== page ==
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Foreign Aid: Famished for Credibility

By Jens F. Laurson and George A. Pieler

There’s been a good deal of blowback against Wikileaks, but who didn’t enjoy the juicier parts of the disclosures? 

Karl E. Meyer and Shareen Brysac: God's Own Country

Kochi (Cochin)—In the 1990s, the wordsmiths in New Delhi struck upon “Incredible India” as the advertising shorthand for the world’s most populous democracy. Not to be outdone, Kerala’s rulers rebranded their state “God’s Own Country,” a slogan now seen everywhere. But three thoughts occurred to us after spending ten days traveling through Kerala:
  1. That the apostrophe should appear at the end of the first word, given the plurality of divinities in this intriguing state;
  2. That among these deities is the Marxist god that demonstrably failed the former Soviet empire; and
  3. That communism here has half-succeeded and half-failed in interesting ways.
Much has been written about Kerala’s quality of life, its achievements in literacy, health, and empowerment of women. But we found that God's Own Country is also vulnerable to mortal misjudgments and adverse external forces. As we learned in Mumbai, access to jobs is a major source of communal strife. In Kerala, the lack of jobs for educated citizens is an omnipresent challenge. Unemployment in the state hovers around 25 percent, depending on how and whom you count; roughly twice as many women as men are jobless. Moreover, Kerala has no industrial base. Workers are unionized and wages are high compared to neighboring Tamil Nadu. Land is in short supply and expensive; consumer goods are imported. Jumbo-sized billboards pepper the landscape; television commercials interrupt programming—a Mad Man’s delight. Print journalism flourishes, and people are well informed and opinionated. But in the words of a friendly critic, “Keralites know their rights, but not their obligations.” On our journey we have seen several attempts to mitigate the relentless consumer pressure on a weak economic base by promoting ecotourism, nurturing manufacturing cooperatives founded a half- century ago, and disbursing micro-loans to seed small businesses. The intentions are admirable; the limitations severe. Early on, we visited a popular tourist destination, the hill station of Ponmudi, nearly three hours by car from the capital, Trivandrum. But whereas the ancient Romans excelled at constructing ruler-straight roads, Keralites have produced what must be among the world’s greatest collections of hairpin turns (22 in the final stretch). On leveler terrain, public and private buses, trucks, motorcycles, bikes, auto-rickshaws, and cars hurtle through roads blocked by armies of pedestrians, cows, protest demonstrators, and the occasional temple elephant accompanied by his or her mahouts. A recent cover story from India Today noted that India has the highest number of road accidents in the world: by last count, 13 every hour, 114,590 a year.  Safety aside, public transport is sluggish, inadequate, and subject to periodic strikes. This infrastructure is palpably inhospitable to large-scale ecotourism. As a headline in The Hindu puts it, India is a country “Where the Pedestrian Is a Third-Class Citizen.” Sidewalks are a rarity in Kerala.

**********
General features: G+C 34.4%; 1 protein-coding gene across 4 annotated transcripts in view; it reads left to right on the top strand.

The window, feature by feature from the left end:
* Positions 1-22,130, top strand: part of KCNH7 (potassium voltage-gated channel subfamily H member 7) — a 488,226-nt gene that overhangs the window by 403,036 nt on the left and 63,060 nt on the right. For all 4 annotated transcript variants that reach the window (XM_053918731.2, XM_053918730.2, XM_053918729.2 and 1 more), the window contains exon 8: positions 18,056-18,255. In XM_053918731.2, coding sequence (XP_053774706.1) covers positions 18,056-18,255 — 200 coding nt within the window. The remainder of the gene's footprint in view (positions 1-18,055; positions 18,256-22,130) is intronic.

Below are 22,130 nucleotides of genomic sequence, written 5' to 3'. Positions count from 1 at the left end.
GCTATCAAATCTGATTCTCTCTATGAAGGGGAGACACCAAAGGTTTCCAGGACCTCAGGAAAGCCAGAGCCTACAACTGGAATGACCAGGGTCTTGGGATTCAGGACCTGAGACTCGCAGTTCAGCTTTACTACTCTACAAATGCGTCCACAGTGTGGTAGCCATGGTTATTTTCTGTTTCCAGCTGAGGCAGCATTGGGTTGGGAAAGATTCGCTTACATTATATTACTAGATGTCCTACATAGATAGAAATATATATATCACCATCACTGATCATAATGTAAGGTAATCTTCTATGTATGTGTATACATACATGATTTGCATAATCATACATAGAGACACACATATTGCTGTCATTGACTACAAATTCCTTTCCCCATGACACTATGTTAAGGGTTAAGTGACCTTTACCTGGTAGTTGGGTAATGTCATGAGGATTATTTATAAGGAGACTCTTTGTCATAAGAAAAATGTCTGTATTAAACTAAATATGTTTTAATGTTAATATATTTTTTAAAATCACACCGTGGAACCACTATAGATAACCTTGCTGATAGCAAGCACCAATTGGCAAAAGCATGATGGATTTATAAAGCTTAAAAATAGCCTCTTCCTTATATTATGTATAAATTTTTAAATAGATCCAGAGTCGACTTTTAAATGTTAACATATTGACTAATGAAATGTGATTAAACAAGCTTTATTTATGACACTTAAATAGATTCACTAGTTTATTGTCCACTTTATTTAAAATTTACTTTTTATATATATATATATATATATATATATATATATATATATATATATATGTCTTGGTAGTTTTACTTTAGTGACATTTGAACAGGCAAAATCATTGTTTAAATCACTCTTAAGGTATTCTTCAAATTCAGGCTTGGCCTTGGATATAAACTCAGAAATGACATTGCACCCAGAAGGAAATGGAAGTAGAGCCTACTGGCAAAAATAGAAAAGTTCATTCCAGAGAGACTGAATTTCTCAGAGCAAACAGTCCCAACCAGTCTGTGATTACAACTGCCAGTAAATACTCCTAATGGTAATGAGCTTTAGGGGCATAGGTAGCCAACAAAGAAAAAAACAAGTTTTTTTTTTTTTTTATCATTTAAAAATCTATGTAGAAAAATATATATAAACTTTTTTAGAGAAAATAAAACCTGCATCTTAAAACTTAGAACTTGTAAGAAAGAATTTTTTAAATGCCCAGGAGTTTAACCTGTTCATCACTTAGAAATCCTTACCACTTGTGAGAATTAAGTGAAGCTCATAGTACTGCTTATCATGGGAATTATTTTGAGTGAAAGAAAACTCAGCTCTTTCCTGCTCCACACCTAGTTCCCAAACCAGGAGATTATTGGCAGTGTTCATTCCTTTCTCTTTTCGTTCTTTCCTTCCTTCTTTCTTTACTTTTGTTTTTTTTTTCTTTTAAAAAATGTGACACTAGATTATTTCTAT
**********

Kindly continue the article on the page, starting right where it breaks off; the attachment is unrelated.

GCLS UPDATE: Appetite for Reduction

PANEL: Global Commodity Crunch: Food, Water, Oil, Energy, Trade? Master of Ceremonies: John Authers, Investment Editor, Financial Times Panelists: Badr Jafar, Executive Director, Crescent Petroleum Group Josh Margolis, Co-Chief Executive Director, CantorCO2e Henk-Jan Brinkman, Senior Adviser for Economic Policy, World Food Programme Zachary Karabell, President, River Twice Research Panel summary by Mary Kate Nevin, World Policy Journal After Financial Times journalist John Authers introduced the panel, Badr Jafar examined the issue of oil shortages from an industry perspective, explaining that the "roller coaster" of oil prices in 2008 was precipitated both by oil speculation and the depletion of reserves. As demand for oil steadily increases in China and elsewhere in Asia, the threat of a serious shortage continues to loom portentously. Going forward, investments to increase capacity must come from public-private partnerships, too little of which currently exist, he says. "The next 10 years is going to be crucial in seeing whether we move more towards partnership or more towards conflict." He then addressed carbon emissions, presenting several practical ways to move toward their reduction. The most important thing the world can do is rid itself of its dependence on coal; "by displacing coal with natural gas worldwide," he said, "we can reduce carbon emissions by over 70 percent." He also called attention to rainforest degradation, imploring us to appreciate rainforests' natural carbon capture and storage capabilities and to take action to protect them. Josh Margolis of CantorCO2e, a business focused on environmental rights, also emphasized the urgency of cutting carbon emissions. The United States emits dozens more tons of carbon per person than places like India and China, but that these developing economies strive to someday consume like Americans "keeps [him] up at night." But he was optimistic about the global potential to address the issue, citing America's pending cap-and-trade bill that seeks to cut emissions by 8 billion to 1 billion tons by 2050. "We should never waste an opportunity presented by an acute crisis," he said, and the opportunity is there "if we accept that we really have to solve the problem."

FALL FUNDRAISER

 

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